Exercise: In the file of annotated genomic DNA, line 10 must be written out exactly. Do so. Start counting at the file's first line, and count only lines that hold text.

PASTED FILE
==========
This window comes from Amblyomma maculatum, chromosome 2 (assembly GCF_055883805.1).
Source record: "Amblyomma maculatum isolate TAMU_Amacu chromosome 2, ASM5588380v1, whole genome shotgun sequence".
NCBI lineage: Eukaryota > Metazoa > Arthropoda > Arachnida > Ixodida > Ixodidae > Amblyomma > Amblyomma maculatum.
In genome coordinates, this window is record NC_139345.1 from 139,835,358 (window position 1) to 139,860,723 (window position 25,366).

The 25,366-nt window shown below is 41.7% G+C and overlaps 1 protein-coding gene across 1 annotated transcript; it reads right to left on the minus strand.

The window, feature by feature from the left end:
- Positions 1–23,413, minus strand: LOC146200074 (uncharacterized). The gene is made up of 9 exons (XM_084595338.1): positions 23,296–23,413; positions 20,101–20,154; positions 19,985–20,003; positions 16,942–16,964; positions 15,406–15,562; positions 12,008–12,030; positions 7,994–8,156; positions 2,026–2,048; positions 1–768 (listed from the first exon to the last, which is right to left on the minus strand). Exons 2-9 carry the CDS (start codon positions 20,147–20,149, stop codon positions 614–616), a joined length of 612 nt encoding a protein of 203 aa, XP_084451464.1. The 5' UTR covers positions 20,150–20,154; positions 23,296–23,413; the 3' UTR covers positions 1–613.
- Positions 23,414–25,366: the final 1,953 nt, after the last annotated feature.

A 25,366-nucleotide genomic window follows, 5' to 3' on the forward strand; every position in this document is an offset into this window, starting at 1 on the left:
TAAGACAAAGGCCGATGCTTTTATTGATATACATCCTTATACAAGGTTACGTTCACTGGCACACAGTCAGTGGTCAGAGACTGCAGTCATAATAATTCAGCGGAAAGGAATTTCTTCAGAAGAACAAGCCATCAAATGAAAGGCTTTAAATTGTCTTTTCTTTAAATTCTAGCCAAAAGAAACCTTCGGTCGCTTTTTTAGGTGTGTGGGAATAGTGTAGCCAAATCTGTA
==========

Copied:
TAAGACAAAGGCCGATGCTTTTATTGATATACATCCTTATACAAGGTTACGTTCACTGGCACACAGTCAGTGGTCAGAGACTGCAGTCATAATAATTCAGCGGAAAGGAATTTCTTCAGAAGAACAAGCCATCAAATGAAAGGCTTTAAATTGTCTTTTCTTTAAATTCTAGCCAAAAGAAACCTTCGGTCGCTTTTTTAGGTGTGTGGGAATAGTGTAGCCAAATCTGTA